Starting straight off with the roll of the game’s opening credits, my sneak-peek session began at Fallout: New Vegas’s very first cinematic, in which our courier character gets shot in the face and is left for dead. Welcome to Sin City folks…
As a massive Fallout fan, I’ve been gagging to get my hands on some Fallout: New Vegas play time for what feels like an age now, and new developers Obsidian wisely keep the game’s early character creation moments to a minimum. No hour-long Vault-based pre-amble here, just a five minute Rorschach test that will define your character before you’re out and about exploring the Nevada wastes of New Vegas.
In the game’s lore, the capital city of Washington took the brunt of a nuclear attack on the States, whereas the West Coast didn’t do so badly. Radiation, monsters, mutations, corruption, desolation and destruction is all still apparent of course, but at least there are blue skies and birds in the air here. While still mostly displaying a muted colour palette, New Vegas opts for sandy yellows rather than concrete greys. Textures too look a little more detailed than the last Fallout offering, as far as rocks and dust can, anyway.
Our first mission introduces us to Sunny Smiles, a local gun for hire who shows off the slightly improved facial animations and tells us a local well has a gecko problem. This being the irradiated West Coast, these geckos are four-foot tall and hungry for blood. The VATs stat-based static targeting system returns, but you also get left-trigger “iron-sights” that make the standard shooting a little more dynamic. With this being an action-RPG your accuracy is still dependent upon skill levels of course, but it should make those more desperate fights when VATs isn’t an option a little more engaging.
After clearing out the lizard infestation we were then whisked to the motel-settlement of Novac, where we took on a mission that shows Obsidian’s aim to make each side-quest more than just kill and collect tasks. Without spoiling the details, the town’s sniper (who makes Nevada’s “Dinky the Dinosaur” his camping spot) has had his wife go missing, and you’ve got to do some good old fashioned detective work to fish out the culprit. Depending on your “whodunnit” findings, right or wrong, you can alter the course of the game at this point, showing the branching quest lines that Obsidian have introduced both to the main and side missions. Either way, completing this particular mission made the sharpshooter our travelling buddy.
With our new companion in tow we got to see the improved companion commands in action. Rather than a cumbersome set of text-based instructions, you’ve now got a pop-up command wheel to exchange items, issue orders and select weaponry for each situation with your pal. It’s a tidy little interface, with your buddy handily offering a quick opinion should your requests not meet their preferred skills. Overall, companion AI has been improved, meaning you should be safe to leave them to their own devices rather than finding them dead half the time.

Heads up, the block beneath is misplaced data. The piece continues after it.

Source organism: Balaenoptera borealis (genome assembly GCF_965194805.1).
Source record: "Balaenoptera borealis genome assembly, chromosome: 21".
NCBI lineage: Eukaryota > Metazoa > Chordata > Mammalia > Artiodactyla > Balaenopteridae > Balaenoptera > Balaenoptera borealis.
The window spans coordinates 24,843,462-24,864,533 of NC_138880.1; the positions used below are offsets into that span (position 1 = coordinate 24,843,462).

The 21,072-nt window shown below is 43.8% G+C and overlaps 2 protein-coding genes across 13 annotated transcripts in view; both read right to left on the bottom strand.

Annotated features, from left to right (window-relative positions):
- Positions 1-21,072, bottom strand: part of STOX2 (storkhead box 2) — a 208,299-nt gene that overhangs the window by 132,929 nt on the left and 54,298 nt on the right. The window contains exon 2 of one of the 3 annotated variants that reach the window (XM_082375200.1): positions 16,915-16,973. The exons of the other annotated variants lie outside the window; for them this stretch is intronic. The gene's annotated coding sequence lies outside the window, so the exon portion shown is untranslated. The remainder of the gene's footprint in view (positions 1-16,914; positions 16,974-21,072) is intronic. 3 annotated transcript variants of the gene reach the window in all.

Our preview session jumped forward then to the famous Vegas strip itself. Neon lit and littered with casino’s, it’s a far cry from the wastes of Washington in Fallout 3. The “Rad Pack” show swings, scantily clad hookers tout their wares and drunken soldiers wobble from game house to gutter. Enter into the casinos and, after relinquishing your weapons, you’ll be able to trade in the game’s three currencies for chips and play some high stakes poker, slots and blackjack. Spend enough cash and you’ll become a house favourite, wined and dined by the establishment’s dodgy owners, but push your luck by winning too much and you may find your fair-weather friends will turn nasty on you.
Based on my short time with Fallout: New Vegas, I’m happy to say that many of its predecessor’s minor failings have been ironed out and polished up. Visually it’s a little crisper than before, while the hardcore mode that requires constant micro-management of water, ammo and energy levels should keep long-time series fans from the franchise’s isometric days happy.
I do have two significant concerns however. Firstly, that the Vegas desert setting wont be quite as compelling as the landmark-rich, annihilated Washington. That gave Fallout 3 both a grand and sobering feel that at once encouraged both an emotional response and encouraged exploration of the map. Vegas, while prettier, fared better in the fictional nuclear war and as a result (to me at least) seems a little less interesting.
Secondly, it’s that the game engine is now really starting to show its age. The now nearly two-year old Fallout 3 was based on the even older Oblivion engine, first seen back in 2006. New Vegas again pretty much recycles that. Animations can be a bit wooden, particularly noticeable during conversations. In a world occupied by Mass Effect 2, Obsidian will have to dig deep to give their narrative elements the same cinematic punch.
Still, we’ve now got review code in hand and will be beavering away at the New Vegas secrets over the next week and more. We’ll have a full review then, so check back to Tech Digest for final thoughts soon.